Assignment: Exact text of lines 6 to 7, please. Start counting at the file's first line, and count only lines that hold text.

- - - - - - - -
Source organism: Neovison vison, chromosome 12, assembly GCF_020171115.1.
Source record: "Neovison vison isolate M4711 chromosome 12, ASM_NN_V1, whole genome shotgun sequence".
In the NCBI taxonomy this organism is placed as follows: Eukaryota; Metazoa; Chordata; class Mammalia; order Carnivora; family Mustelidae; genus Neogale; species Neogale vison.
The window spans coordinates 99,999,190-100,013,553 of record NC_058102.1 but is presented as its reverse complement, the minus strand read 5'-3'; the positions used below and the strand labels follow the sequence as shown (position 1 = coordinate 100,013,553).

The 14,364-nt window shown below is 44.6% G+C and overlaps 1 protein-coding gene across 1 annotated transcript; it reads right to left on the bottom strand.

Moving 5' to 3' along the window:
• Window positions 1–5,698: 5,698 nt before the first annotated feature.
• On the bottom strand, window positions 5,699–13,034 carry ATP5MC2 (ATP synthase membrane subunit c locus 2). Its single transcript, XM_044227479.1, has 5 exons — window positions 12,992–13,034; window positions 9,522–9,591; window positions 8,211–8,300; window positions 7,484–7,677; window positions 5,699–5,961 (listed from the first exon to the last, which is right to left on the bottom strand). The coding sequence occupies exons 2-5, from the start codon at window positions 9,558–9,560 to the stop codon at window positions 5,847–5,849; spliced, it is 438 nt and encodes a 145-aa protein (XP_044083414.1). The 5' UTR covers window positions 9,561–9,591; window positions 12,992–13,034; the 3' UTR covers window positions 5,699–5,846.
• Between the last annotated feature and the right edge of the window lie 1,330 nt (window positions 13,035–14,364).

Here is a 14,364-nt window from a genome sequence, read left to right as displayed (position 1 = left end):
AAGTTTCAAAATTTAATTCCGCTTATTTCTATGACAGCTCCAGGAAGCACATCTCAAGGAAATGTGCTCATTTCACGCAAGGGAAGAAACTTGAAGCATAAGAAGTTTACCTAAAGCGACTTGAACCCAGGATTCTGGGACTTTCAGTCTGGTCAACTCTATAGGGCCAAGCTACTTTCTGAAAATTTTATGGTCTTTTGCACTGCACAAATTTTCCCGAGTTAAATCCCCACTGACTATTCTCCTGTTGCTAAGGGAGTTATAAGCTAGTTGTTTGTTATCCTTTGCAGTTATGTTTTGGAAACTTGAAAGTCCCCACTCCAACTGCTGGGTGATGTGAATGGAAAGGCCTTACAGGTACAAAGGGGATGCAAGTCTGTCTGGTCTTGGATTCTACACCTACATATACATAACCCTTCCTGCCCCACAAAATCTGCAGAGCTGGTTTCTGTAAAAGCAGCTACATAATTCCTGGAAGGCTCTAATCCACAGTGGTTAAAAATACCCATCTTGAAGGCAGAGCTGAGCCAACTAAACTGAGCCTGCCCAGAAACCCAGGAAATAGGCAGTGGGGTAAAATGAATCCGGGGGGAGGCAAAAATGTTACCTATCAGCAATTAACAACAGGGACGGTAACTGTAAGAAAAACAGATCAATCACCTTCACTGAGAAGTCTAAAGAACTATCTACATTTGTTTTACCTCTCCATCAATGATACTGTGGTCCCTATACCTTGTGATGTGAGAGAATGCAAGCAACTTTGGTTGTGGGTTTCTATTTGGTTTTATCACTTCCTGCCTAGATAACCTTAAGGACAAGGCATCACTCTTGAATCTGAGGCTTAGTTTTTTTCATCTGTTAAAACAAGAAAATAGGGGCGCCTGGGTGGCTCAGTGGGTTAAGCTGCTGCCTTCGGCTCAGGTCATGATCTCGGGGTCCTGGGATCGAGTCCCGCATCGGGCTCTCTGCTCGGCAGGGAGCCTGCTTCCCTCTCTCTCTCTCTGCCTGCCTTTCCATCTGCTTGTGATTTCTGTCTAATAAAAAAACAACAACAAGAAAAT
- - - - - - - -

Moving 5' to 3' along the window:
• Window positions 1–5,698: 5,698 nt before the first annotated feature.